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  • and use the positive leads as the component leads; which is probably why someonenotated it as +-||--||-+From R.G."You can make a quick and dirty NP cap by tying together the negatives of twoequal-sized polar caps.In the series-NP connection, the capacitance value is funny. Normally caps in series area smaller capacitance than either cap by itself. If you had two 3.3uF polyester caps,then the expected value for two of them in series is 1.65uF. However, electrolytic capsactually conduct in the reverse direction, so two 3.3uF polarized aluminum electrolyticcaps act like they each have a diode in parallel with them that conducts when thevoltage is backwards for that one cap. So two 3.3uF caps hooked up as series non polar(i.e. negative to negative) look like a single 3.3uF NP cap.... except for tiny region near zero volts where they withstand a tiny reverse voltage, sothey look like 1.65uF there..."Capacitors - I don't really understand the units of measurements.... uF, pFetc....Read R.G.'s great units explanation. (http://www.diystompboxes.com/pedals/capvalues.html)Capacitors - Can I put a non polarized capacitor in place of an electrolytic (onethat has plus and minus signs)?Yes you can. It's more troublesome to do the other way - to put an electrolytic in placeof a normal capacitor since you have to orient the capacitor the correct way or badthings could happen. Don't do this on high power circuits though. For most 9Vstompboxes, this should be ne. How do you know which way to orient the polarizedcap? The connection point with the larger voltage faces the positive side of the cap.(Use your meter)Capacitor - In general - how do I orient an electrolytic capacitor?The positive side of the polarized capacitor goes to the side (connection point) with thehigher voltage. (Use your meter to see which connection point has the higher voltage.)How do you switch between dierent input caps?From Mark Hammer:There are several ways to do so. There are two principles to keep in mind:

    1) Caps store charge, so when caps that have charge stored with nowhere to"bleed o" are reconnected again, there will be a surge of charge being drainedthat you will hear as a pop. This is why some pedals with a "hanging" cap at theinpt or output will pop with a true bypass (straight wire) unless there is a bleed-oresistor to ground. Bottom line - you don't really want to have any caps with freeends if you can help it.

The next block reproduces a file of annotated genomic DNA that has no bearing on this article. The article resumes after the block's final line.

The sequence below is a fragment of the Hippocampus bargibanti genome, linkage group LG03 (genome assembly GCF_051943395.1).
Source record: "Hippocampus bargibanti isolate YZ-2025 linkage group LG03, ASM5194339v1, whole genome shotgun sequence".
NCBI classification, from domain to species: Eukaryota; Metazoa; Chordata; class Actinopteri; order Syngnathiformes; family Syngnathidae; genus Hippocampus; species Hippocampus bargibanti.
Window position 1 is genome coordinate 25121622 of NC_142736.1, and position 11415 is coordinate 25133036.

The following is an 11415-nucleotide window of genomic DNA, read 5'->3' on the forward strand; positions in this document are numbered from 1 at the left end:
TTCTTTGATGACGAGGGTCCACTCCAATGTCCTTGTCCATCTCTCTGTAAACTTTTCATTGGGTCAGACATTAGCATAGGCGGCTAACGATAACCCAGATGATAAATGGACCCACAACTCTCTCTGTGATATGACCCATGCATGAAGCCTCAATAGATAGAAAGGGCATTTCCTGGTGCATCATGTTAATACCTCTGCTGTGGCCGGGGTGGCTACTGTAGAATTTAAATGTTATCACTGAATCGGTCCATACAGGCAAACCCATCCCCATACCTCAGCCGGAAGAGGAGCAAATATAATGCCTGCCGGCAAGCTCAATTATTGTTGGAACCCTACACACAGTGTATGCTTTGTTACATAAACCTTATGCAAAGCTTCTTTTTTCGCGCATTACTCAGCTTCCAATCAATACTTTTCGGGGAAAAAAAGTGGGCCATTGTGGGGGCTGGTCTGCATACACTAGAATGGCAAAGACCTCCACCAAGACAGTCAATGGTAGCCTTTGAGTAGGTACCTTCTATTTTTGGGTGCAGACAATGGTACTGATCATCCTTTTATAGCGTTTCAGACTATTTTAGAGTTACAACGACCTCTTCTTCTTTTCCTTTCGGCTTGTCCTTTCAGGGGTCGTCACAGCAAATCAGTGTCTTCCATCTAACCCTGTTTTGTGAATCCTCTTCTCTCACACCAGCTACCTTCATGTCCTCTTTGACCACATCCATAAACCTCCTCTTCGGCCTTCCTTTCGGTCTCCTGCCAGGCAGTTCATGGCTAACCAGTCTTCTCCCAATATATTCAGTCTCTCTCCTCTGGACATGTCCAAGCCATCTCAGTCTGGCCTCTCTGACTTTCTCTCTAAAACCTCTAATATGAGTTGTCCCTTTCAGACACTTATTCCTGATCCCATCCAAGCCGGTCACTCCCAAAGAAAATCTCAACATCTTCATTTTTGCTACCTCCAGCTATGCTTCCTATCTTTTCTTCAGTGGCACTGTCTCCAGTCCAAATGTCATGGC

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  • 2) Capacitance is additive in parallel not in series. In series it behaves likeresistors in parallel.So, if you want to switch caps *without* popping, the smart way to do it is to dosomething like what John Hollis did on the Zombie Chorus. The cap that sets theclock speed is actually two .001uf caps in series. As a pair of series caps, theireective capacitance is actually 500pf (like I said, caps in series behave likeresistors in parallel). Shunting out one of those caps with a SPST switch turns itinto one .001uf cap when the other is bypassed. For a Rangemaster bottom-cut or"fat" switch, you start out with two equal value series caps chosen so that *half*the value of one of them is equal to the stock input capacitor. When you shunt oneof the caps (either one will do), the eective capacitance now becomes doubledand the lowend rollo drops by an octave to fatten things up.I should emphasize that this method is one you would use if complete and totalavoidance of popping is your objective, for instance if you wanted a "fat" switch tobe a stompswitch you could use mid-ri. If your intention is to have it be a set-and-forget function, then a little popping during breaks won't kill anyone and you canconsider other options.The "other" options include having something like a 6-position rotary switch thatadds other caps in parallel with the stock one to achieve larger eectivecapacitances and drop the low-end rollo even further down. Quite frankly, Iwouldn't see much value in going beyond 3 settings, but it's your perogative. Threesettings could be easily attainable by using a 3-position (centre-o) SPDT toggle-switch. The middle position of the switch adds no additional cap, and the twooutside add one of two other values in parallel to achieve 3 dierent eective inputcap values. The drawback with this is that it doesn't lend itself to stompswitching,but as I said, that may be a non-issue in your context.Another of the "other" options can be seen in Joe Gagan's clever Fuzz Faceadaptations in the Skyripper, Easyripper, etc. Here, he uses two fairly dierentinput cap values with a variable resistor ahead of the larger one. This permitsgreater and lesser amounts of signal to pass via the larger cap, introducingdegrees of fatness. This is more exible than the rst option noted above, and canimplement a footswitch for mid-ri changes. For instance, you could use thefootswitch to bypass the variable resistor (cap remains in eect) so that you can gofrom whatever your preset amount of fatness is to full fatness. The problem withthis, of course, is that the "full fatness" may be a whole lot more than you want soyou'll need to make some thoughtful choices. The other drawback is that you onlyhave 2 choices available from a stompswitch perspective. On the other hand, thatis no dierent than pedals which have variable boost with a 2-choice stompswitchto select between preset boost and no boost.